7 Sources
Verywell Fit uses only high-quality sources, including peer-reviewed studies, to support the facts within our articles. Read our editorial process to learn more about how we fact-check and keep our content accurate, reliable, and trustworthy.
  1. Schott N, Johnen B, Holfelder B. Effects of free weights and machine training on muscular strength in high-functioning older adults. Exp Gerontol. 2019;122:15-24. doi:10.1016/j.exger.2019.03.012

  2. Yu JG, Bonnerud P, Eriksson A, Stål PS, Tegner Y, Malm C. Effects of long term supplementation of anabolic androgen steroids on human skeletal musclePLoS One. 2014;9(9):e105330. doi:10.1371/journal.pone.0105330

  3. MedlinePlus. Anabolic steroids.

  4. Hody S, Croisier JL, Bury T, Rogister B, Leprince P. Eccentric muscle contractions: risks and benefitsFront Physiol. 2019;10:536. doi:10.3389/fphys.2019.00536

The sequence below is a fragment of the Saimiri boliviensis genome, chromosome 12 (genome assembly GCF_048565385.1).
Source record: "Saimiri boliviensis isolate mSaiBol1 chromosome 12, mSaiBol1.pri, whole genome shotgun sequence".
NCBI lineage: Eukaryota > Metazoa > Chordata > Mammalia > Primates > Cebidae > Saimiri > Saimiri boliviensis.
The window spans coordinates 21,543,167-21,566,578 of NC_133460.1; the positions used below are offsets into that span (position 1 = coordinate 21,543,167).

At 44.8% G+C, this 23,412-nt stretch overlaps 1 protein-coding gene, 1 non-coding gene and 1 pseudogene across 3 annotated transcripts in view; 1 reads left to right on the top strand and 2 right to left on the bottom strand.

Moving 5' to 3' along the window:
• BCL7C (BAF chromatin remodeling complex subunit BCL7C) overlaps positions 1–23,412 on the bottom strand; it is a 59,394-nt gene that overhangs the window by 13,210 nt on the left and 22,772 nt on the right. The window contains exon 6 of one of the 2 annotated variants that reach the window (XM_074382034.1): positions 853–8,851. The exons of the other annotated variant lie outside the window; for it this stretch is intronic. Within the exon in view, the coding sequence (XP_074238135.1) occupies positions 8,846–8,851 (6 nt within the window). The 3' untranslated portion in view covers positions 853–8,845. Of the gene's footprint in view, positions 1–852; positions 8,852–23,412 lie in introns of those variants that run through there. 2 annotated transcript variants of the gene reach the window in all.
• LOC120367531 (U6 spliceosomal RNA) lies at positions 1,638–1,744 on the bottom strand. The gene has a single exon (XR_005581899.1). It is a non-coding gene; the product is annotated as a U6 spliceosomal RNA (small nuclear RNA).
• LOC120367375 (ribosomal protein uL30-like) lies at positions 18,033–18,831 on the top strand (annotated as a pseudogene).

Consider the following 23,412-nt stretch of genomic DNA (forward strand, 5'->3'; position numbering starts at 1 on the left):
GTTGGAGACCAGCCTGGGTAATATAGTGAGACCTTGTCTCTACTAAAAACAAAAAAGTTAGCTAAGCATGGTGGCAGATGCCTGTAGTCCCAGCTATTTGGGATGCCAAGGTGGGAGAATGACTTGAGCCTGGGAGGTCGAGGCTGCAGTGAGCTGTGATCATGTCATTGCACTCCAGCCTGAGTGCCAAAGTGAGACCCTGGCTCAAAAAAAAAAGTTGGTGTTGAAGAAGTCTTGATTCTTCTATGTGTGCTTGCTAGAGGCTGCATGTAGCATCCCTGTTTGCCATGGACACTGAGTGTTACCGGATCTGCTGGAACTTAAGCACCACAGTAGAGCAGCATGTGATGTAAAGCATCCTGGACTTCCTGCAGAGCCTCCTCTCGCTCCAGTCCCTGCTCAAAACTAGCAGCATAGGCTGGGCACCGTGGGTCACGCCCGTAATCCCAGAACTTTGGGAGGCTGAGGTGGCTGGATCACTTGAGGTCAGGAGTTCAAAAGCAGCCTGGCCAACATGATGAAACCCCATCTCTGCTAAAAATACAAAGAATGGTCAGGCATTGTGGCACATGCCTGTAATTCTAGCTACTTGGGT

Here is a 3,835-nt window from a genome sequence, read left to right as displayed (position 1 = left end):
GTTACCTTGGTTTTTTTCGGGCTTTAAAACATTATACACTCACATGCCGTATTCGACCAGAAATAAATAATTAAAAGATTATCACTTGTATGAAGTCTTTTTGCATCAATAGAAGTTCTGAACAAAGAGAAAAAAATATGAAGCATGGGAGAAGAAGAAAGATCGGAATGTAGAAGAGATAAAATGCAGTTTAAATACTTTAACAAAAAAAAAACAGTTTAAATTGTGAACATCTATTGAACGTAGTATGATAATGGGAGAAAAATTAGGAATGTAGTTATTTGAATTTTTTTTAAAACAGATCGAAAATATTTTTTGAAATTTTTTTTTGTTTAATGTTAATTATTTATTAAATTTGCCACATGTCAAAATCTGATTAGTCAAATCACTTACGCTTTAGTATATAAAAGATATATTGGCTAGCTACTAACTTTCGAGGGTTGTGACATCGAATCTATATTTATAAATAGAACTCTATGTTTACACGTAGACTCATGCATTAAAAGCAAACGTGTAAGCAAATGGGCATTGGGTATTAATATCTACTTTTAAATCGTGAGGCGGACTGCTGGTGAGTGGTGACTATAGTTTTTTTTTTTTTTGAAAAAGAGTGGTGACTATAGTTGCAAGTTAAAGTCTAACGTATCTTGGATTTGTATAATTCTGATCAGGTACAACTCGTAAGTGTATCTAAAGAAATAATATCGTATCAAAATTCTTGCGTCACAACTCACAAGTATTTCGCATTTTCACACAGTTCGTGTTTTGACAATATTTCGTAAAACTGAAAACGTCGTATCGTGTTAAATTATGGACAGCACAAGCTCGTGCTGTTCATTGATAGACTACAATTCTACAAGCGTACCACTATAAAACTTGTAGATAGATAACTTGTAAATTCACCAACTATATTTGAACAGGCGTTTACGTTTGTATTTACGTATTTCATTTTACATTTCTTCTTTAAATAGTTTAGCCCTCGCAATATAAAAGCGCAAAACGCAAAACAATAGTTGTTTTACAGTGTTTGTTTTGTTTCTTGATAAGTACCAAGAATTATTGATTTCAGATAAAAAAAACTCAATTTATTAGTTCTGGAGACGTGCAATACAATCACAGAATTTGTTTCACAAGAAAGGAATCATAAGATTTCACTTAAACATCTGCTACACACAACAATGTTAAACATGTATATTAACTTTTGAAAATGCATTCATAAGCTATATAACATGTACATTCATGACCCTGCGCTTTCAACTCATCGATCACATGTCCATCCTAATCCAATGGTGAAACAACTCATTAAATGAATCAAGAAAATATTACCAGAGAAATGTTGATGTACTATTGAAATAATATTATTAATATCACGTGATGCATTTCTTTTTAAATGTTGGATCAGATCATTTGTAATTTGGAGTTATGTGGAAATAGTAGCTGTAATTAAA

5. Cava E, Yeat NC, Mittendorfer B. Preserving healthy muscle during weight lossAdv Nutr. 2017;8(3):511–519. doi:10.3945/an.116.014506

  6. Carbone A, D'Andrea A, Riegler L, et al. Cardiac damage in athlete's heart: When the "supernormal" heart fails!World J Cardiol. 2017;9(6):470–480. doi:10.4330/wjc.v9.i6.470

  7. Roca E, Nescolarde L, Lupón J, et al. The dynamics of cardiovascular biomarkers in non-elite marathon runners. J Cardiovasc Transl Res. 2017;10(2):206-208. doi:10.1007/s12265-017-9744-2

Additional Reading

By Paul Rogers
Paul Rogers is a personal trainer with experience in a wide range of sports, including track, triathlon, marathon, hockey, tennis, and baseball.